What is Sodium Lauryl Sulfate (SLS/SLES) ?
Is Sodium Lauryl Sulfate Safe?
Do You Use Products with Sodium Lauryl Sulfate (SLS)?
Both Sodium Lauryl Sulfate (SLS) and its close relative Sodium Laureth Sulfate (SLES) are commonly used in many soaps, shampoos, detergents, toothpastes and other products that we expect to "foam up". Both chemicals are very effective foaming agents, chemically known as surfactants.
SLS and SLES are esters of Sulphuric acid - SLS is also known as "Sulfuric acid monododecyl ester sodium salt", however there are over 150 different names by which it is known/ In fact, SLES is commonly contaminated with dioxane, a known carcinogen.
Although SLES is somewhat less irritating than Sodium Lauryl Sulfate, it cannot be metabolized by the liver and its effects are therefore much longer-lasting.
Sodium Lauryl Sulfate (SLS) is a harsh (caustic) detergent. Also known as a surfactant, which breaks down the surface tension of water. "It can actually damage the outer layer of the skin, the stratum corneum, causing dryness, roughness, scaliness, fissuring, loss of flexibility and reduction of the barrier functions of normal healthy skin. The lipid dissolving action of some detergents, including SLS cause damage to the moisture retaining ability of the cellular level resulting in water loss and loss of water-binding ability" (Cosmetic Science, C. Prottey, 1978)
Sodium lauryl sulfate, a surface active agent and a common surfactant used in shampoos, was found to increase the absorption of certain chemicals. Simply put, SLS in your shampoo could be increasing the rate of skin absorption of other chemicals in your shampoo and conditioner which may include preservatives, fragrances and color additives. (Cosmetic and the Skin, F.V. Wells, Reinhold Publishing Corporation, New York, 1964)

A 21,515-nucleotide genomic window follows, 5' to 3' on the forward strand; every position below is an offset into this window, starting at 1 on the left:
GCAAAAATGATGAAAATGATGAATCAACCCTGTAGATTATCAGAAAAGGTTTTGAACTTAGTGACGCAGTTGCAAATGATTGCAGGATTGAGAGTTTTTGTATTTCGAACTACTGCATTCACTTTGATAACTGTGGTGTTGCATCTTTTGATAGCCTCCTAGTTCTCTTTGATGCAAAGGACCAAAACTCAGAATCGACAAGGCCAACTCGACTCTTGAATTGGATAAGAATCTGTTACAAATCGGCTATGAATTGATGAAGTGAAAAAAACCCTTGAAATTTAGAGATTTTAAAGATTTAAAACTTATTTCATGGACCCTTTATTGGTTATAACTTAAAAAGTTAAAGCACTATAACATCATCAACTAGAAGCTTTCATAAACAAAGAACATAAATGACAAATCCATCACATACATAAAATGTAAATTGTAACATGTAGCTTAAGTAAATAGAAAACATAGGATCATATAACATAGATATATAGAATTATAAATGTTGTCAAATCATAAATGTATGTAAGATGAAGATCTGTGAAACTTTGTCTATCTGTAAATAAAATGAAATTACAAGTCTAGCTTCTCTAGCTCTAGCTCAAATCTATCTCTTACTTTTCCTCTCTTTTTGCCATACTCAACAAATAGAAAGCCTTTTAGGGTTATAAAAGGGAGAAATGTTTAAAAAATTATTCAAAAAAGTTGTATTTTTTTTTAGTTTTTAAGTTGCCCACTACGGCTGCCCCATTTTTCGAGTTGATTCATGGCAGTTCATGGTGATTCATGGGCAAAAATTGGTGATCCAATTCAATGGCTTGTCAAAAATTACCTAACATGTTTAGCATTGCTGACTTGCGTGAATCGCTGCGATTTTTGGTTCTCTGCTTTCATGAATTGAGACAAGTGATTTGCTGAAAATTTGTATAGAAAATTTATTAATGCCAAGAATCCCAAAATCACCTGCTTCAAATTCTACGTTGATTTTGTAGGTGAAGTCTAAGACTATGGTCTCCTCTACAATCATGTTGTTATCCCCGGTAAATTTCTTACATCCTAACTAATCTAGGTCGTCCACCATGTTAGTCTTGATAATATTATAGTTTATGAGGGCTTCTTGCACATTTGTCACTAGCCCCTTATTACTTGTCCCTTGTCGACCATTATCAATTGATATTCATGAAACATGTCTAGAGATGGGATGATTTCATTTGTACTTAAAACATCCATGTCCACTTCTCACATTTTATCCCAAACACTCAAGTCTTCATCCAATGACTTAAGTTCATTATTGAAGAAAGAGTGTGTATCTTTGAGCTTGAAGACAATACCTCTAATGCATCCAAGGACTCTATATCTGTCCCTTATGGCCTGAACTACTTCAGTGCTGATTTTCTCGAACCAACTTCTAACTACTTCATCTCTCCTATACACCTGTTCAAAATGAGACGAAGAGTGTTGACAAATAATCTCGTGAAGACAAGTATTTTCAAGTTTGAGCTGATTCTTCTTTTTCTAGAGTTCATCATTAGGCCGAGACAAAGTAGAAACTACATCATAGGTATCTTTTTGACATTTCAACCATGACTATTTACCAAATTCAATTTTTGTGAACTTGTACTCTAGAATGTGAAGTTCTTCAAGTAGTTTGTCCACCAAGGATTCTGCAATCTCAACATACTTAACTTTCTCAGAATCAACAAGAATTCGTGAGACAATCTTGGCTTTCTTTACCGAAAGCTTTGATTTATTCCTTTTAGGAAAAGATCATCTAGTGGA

SODIUM LAURYL SULFATE (SLS)
• Sodium Lauryl sulfate (SLS) is used in concrete floor cleaners, engine degreasers, car wash detergents. Along with hundreds of personal care products including probably every major brand of toothpaste you can find.
• Cosmetics and personal care products containing Sodium Lauryl Sulfate:
• Could keep children's eyes from developing properly. Children under six are especially vulnerable to improper eye development;
• Can cause cataracts in adults and delay healing of wounds on the cornea;
• Can build up and cause major problems in the heart, liver, lungs and brain;
• Can cause roughness and flaking of the skin;
• Is a caustic cleanser that could corrode the hair;
• Is routinely used in clinical studies to deliberately irritate the skin so the effects of other substances can be tested.
A report from the Journal of the American College of Toxicology; Vol. 2, No. 7, 1983 states,
• SLS is routinely used in clinical studies to irritate skin tissue.
• SLS corrodes hair follicle and impairs ability to grow hair.
• Carcinogenic Nitrates can form when SLS interacts with other nitrogen bearing ingredients.
• SLS enters and maintains residual levels in the heart, liver, lungs and brain from skin contact. (Shampoos?)
• SLS denatures protein, impairs proper structural formation of young eyes - damage permanent.
• SLS can damage the immune system; cause separation of skin layers and cause inflammation to the skin.
Many medications are now administered through patches on the skin or by placing drops under the tongue. Do you feel that it would be healthy to have chemicals such as Propylene Glycol and Sodium Lauryl Sulfate making contact with your body multiple times a day.
Studies are ongoing in this area. SLS is cheap and available and cost is definitely a factor when manufacturers are deciding on their formulations. The irony is that we as consumers rarely see any of this saving and pay high prices for products that contain the same cheap ingredients as a lower priced product that doesn't have the benefit of a well known name and a huge advertising budget. There are safer products on the market. There are safer alternatives to SLS but they can cost up to ten times more than SLS. One manufacturer said "I know it's not a good ingredient, but everyone uses it."